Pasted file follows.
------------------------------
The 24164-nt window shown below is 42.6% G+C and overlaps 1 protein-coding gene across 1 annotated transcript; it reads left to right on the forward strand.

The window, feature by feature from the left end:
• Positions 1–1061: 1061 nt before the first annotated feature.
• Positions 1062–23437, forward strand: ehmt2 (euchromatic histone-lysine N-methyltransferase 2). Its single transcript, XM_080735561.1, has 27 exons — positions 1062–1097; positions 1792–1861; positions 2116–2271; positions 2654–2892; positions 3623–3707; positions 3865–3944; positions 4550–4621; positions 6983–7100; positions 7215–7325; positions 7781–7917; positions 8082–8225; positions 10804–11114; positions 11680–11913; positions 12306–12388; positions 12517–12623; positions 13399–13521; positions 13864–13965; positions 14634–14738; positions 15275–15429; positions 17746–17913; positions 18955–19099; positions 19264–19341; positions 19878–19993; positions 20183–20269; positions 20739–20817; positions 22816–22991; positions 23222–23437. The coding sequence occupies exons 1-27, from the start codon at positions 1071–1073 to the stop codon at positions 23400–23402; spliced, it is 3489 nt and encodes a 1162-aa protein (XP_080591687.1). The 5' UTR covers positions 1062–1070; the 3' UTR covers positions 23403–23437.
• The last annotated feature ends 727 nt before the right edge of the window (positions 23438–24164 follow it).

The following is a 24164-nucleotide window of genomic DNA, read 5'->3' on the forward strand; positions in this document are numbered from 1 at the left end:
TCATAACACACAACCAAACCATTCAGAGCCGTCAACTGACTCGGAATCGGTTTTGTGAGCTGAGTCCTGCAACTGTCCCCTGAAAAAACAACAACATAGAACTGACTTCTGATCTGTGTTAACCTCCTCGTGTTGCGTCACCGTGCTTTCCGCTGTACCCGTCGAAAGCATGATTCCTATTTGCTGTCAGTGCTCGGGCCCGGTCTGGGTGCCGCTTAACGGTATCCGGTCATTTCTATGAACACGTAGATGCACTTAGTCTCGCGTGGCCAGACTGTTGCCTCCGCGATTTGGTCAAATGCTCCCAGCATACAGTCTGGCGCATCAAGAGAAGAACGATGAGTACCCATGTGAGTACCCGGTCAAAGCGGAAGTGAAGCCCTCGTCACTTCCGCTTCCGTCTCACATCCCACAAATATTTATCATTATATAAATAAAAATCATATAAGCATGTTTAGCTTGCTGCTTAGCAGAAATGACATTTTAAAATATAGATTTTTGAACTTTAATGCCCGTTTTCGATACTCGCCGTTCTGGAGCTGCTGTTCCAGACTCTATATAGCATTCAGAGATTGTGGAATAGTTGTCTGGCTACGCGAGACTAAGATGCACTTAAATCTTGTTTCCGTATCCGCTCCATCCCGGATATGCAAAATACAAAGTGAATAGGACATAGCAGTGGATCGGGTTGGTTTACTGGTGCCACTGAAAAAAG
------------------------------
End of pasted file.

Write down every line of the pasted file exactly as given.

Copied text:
The 24164-nt window shown below is 42.6% G+C and overlaps 1 protein-coding gene across 1 annotated transcript; it reads left to right on the forward strand.

The window, feature by feature from the left end:
• Positions 1–1061: 1061 nt before the first annotated feature.
• Positions 1062–23437, forward strand: ehmt2 (euchromatic histone-lysine N-methyltransferase 2). Its single transcript, XM_080735561.1, has 27 exons — positions 1062–1097; positions 1792–1861; positions 2116–2271; positions 2654–2892; positions 3623–3707; positions 3865–3944; positions 4550–4621; positions 6983–7100; positions 7215–7325; positions 7781–7917; positions 8082–8225; positions 10804–11114; positions 11680–11913; positions 12306–12388; positions 12517–12623; positions 13399–13521; positions 13864–13965; positions 14634–14738; positions 15275–15429; positions 17746–17913; positions 18955–19099; positions 19264–19341; positions 19878–19993; positions 20183–20269; positions 20739–20817; positions 22816–22991; positions 23222–23437. The coding sequence occupies exons 1-27, from the start codon at positions 1071–1073 to the stop codon at positions 23400–23402; spliced, it is 3489 nt and encodes a 1162-aa protein (XP_080591687.1). The 5' UTR covers positions 1062–1070; the 3' UTR covers positions 23403–23437.
• The last annotated feature ends 727 nt before the right edge of the window (positions 23438–24164 follow it).

The following is a 24164-nucleotide window of genomic DNA, read 5'->3' on the forward strand; positions in this document are numbered from 1 at the left end:
TCATAACACACAACCAAACCATTCAGAGCCGTCAACTGACTCGGAATCGGTTTTGTGAGCTGAGTCCTGCAACTGTCCCCTGAAAAAACAACAACATAGAACTGACTTCTGATCTGTGTTAACCTCCTCGTGTTGCGTCACCGTGCTTTCCGCTGTACCCGTCGAAAGCATGATTCCTATTTGCTGTCAGTGCTCGGGCCCGGTCTGGGTGCCGCTTAACGGTATCCGGTCATTTCTATGAACACGTAGATGCACTTAGTCTCGCGTGGCCAGACTGTTGCCTCCGCGATTTGGTCAAATGCTCCCAGCATACAGTCTGGCGCATCAAGAGAAGAACGATGAGTACCCATGTGAGTACCCGGTCAAAGCGGAAGTGAAGCCCTCGTCACTTCCGCTTCCGTCTCACATCCCACAAATATTTATCATTATATAAATAAAAATCATATAAGCATGTTTAGCTTGCTGCTTAGCAGAAATGACATTTTAAAATATAGATTTTTGAACTTTAATGCCCGTTTTCGATACTCGCCGTTCTGGAGCTGCTGTTCCAGACTCTATATAGCATTCAGAGATTGTGGAATAGTTGTCTGGCTACGCGAGACTAAGATGCACTTAAATCTTGTTTCCGTATCCGCTCCATCCCGGATATGCAAAATACAAAGTGAATAGGACATAGCAGTGGATCGGGTTGGTTTACTGGTGCCACTGAAAAAAG